Coca-Cola HBC is also the owner of two local premium spirits brands: Rézangyal pálinka (traditional fruit brandy) in Hungary; and MB Impex (a bitter liqueur) in Serbia, both of which were acquired in 2017.
Alejandro Santo Domingo and Lady Charlotte Wellesley / SAB Miller
Worth £2.167 billion
Ranked 80 on the list
SAB Miller plc was a South African multinational brewing and beverage company headquartered in Woking, until 10 October 2016 when it was acquired by AB InBev for a £78.4 billion sum.
At that time, according to the Financial Times, it was the third largest acquisition in history and the largest ever in Britain.
Prior to the acquisition, SAB Miller was the world’s second-largest brewer measured by revenues, with brands including Carling Black Label, Peroni and Castle Lager. Following the takeover of the company, AB in Bev sold on a number of brands, including MillerCoors to Molson Coors.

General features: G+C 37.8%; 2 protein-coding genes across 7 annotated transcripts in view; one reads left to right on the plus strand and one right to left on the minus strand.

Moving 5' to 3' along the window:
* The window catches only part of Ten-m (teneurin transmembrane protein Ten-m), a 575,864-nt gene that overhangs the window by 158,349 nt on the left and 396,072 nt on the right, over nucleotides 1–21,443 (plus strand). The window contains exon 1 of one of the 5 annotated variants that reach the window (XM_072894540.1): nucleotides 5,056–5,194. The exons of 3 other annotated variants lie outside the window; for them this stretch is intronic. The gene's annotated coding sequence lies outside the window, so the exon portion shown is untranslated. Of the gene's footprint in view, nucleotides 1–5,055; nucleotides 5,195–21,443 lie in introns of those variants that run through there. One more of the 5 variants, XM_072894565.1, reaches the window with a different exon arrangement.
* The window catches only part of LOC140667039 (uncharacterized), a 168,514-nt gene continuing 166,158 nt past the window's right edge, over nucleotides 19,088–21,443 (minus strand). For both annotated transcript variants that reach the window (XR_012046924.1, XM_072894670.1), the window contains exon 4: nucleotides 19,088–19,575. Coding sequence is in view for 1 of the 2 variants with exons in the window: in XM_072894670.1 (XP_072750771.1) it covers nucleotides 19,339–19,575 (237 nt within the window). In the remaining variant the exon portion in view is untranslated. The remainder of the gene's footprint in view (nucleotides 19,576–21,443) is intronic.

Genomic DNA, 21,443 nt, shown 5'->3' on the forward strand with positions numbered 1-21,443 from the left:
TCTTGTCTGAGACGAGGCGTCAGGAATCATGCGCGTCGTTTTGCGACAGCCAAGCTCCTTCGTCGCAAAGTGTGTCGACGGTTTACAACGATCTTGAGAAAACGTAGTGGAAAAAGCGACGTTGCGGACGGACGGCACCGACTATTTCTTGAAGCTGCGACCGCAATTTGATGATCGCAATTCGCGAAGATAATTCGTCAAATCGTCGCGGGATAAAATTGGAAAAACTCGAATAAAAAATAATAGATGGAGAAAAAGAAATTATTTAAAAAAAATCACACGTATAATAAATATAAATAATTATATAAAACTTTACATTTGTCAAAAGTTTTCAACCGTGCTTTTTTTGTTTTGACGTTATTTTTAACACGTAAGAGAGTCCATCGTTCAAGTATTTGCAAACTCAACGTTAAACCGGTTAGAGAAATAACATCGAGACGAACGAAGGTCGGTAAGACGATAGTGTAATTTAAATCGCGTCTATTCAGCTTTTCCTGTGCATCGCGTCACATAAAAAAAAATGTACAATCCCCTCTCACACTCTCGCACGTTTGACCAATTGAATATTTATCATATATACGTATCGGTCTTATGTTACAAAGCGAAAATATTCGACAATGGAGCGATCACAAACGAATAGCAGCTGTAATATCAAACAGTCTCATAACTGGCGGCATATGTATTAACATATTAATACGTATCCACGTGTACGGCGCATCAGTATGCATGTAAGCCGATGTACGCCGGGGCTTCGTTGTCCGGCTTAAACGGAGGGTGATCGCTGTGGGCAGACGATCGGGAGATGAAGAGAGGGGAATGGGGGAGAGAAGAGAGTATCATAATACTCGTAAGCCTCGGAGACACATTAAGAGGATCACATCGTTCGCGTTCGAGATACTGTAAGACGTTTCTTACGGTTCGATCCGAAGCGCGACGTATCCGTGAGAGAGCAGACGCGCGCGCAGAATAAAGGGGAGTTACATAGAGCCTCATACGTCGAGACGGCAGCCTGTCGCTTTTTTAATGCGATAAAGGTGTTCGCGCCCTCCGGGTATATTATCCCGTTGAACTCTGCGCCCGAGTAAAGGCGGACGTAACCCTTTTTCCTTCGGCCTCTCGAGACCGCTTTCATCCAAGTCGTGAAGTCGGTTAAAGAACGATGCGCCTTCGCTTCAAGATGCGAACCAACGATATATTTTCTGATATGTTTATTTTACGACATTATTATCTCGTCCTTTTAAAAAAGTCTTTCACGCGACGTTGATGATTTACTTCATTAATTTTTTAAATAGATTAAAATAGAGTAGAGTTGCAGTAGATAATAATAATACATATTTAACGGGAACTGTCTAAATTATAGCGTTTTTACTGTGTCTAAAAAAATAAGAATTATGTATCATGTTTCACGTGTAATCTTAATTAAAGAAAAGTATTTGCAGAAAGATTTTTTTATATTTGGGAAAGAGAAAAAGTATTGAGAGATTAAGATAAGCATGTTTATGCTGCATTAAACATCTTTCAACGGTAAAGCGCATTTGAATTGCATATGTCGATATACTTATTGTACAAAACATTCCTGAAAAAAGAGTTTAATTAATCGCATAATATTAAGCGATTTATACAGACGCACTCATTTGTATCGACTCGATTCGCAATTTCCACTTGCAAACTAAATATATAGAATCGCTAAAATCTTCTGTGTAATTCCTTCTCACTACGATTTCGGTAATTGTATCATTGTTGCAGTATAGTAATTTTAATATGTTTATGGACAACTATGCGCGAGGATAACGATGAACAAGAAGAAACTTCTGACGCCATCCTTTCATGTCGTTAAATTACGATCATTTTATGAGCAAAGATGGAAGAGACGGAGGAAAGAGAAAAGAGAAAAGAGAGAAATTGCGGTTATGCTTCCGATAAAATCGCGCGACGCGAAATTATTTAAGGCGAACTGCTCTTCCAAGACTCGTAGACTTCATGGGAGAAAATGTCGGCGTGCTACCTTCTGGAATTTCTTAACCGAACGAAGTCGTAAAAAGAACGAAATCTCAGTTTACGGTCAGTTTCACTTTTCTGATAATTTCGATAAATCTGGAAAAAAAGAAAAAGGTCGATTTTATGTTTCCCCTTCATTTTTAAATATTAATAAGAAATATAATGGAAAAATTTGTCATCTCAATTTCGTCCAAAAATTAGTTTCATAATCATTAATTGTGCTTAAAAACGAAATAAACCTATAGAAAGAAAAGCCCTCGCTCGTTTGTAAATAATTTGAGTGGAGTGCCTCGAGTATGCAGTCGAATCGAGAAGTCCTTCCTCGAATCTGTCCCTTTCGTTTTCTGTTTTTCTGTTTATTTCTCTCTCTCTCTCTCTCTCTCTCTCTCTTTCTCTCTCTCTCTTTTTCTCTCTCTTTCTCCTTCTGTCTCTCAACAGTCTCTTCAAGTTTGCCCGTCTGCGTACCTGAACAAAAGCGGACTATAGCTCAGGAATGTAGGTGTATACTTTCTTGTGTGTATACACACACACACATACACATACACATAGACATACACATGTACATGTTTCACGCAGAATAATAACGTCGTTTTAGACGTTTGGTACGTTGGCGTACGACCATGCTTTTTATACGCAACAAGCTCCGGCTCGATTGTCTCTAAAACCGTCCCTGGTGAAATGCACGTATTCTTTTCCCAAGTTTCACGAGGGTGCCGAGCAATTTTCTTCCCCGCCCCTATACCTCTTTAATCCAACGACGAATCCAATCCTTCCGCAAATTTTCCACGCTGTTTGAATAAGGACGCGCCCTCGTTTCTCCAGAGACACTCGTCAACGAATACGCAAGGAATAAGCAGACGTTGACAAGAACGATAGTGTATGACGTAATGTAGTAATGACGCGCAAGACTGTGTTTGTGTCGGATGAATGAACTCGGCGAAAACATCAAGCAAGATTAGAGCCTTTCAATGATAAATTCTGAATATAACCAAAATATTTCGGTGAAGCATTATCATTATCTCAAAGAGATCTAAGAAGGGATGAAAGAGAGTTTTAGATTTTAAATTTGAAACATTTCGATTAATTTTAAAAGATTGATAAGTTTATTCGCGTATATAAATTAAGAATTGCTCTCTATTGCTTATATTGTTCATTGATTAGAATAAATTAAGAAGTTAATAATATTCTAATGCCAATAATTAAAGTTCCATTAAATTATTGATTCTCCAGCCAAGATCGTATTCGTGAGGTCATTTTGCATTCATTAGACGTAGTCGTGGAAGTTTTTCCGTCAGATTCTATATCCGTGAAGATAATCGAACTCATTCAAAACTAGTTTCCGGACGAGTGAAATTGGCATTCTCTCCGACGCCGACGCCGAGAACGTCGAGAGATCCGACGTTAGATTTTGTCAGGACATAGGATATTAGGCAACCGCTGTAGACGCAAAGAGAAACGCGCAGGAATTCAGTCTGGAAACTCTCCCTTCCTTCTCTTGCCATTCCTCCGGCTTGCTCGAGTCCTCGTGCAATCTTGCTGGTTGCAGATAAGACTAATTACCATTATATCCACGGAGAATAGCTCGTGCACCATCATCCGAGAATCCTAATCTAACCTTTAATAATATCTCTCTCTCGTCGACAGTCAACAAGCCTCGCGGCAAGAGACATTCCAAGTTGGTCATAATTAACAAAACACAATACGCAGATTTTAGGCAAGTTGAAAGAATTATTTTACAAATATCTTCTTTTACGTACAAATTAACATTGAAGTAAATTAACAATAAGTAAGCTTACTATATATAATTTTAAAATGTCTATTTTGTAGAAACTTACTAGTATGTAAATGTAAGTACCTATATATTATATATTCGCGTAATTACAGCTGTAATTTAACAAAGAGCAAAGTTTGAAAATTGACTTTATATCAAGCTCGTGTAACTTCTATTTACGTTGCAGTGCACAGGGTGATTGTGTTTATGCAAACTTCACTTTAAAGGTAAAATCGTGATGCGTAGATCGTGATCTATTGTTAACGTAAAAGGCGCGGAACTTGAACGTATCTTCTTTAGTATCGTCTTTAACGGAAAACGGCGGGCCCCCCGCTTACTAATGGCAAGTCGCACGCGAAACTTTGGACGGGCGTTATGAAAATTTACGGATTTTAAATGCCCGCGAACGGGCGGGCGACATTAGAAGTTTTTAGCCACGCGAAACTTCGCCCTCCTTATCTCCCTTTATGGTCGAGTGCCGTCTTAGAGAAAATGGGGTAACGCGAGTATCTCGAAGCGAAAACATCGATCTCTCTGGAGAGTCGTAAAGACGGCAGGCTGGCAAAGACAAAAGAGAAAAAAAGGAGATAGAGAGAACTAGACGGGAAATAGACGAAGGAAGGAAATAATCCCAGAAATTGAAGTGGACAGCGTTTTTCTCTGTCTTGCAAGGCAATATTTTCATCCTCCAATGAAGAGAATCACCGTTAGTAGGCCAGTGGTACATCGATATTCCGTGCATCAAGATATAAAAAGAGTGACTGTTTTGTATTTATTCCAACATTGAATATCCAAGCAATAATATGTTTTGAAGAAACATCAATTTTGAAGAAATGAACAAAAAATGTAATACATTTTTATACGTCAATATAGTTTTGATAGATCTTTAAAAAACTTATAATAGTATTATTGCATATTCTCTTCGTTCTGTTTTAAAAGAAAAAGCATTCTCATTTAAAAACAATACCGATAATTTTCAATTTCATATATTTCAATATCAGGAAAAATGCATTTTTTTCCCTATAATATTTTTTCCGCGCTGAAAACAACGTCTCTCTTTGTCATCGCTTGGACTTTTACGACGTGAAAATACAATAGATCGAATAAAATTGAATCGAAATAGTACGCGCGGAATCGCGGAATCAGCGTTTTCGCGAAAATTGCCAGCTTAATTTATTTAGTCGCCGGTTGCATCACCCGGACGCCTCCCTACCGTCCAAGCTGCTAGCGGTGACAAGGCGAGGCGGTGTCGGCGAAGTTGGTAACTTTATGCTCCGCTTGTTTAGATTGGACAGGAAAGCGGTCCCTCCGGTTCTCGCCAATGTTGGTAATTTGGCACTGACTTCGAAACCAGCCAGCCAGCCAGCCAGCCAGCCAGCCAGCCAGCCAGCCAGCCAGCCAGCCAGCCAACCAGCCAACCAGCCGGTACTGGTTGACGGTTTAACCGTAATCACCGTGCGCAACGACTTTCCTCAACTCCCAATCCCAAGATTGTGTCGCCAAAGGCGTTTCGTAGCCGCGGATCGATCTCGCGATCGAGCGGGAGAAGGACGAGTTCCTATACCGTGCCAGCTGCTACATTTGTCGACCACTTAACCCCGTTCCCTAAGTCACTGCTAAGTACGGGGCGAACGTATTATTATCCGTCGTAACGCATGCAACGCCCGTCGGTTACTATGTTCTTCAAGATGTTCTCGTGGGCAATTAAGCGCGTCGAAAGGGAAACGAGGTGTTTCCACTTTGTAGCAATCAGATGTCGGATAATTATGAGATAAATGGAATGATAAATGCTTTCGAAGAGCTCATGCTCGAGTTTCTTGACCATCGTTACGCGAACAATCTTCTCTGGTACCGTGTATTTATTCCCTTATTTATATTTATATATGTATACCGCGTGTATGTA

Columbian-American financier Alejandro Santo Domingo sits on the board of AB InBev, and also purchased NFL team Washington Commanders this year in a US$6.05 deal.
His father, Julio Mario Santo Domingo, passed down a 15% stake in SAB Mille to his sons and grandchildren when he died in 2011.
The Earl of Iveagh and the Guinness family
Ranked 172 on the list
The Earl of Iveagh, heir to the Guinness brewing empire, saw his family’s net worth drop from £1 billion in 2022 to £983 million in 2023, but still made it comfortably into the top 200 of the UK’s wealthiest individuals.
The family revealed losses of £17 million since the last Sunday Times Rich List was published, despite Guinness becoming the UK’s most popular pint earlier this year, overtaking Carling for the first time.
The Irish stout now accounts for one in every nine pints pulled in the the UK, with parent company Diageo saying “The brand is really healthy.”
The Earl, better known as Ned, inherited £62 million of shares in the company, and his 22,500-acre Elveden Hall estate in Suffolk has been used to film episodes of Netflix hit The Crown.
When Clare Hazell, the Countess Iveagh, filed for divorce from Ned in 2021, it was rumoured to be one of Britain’s biggest ever divorces due to the size of the fortune at stake.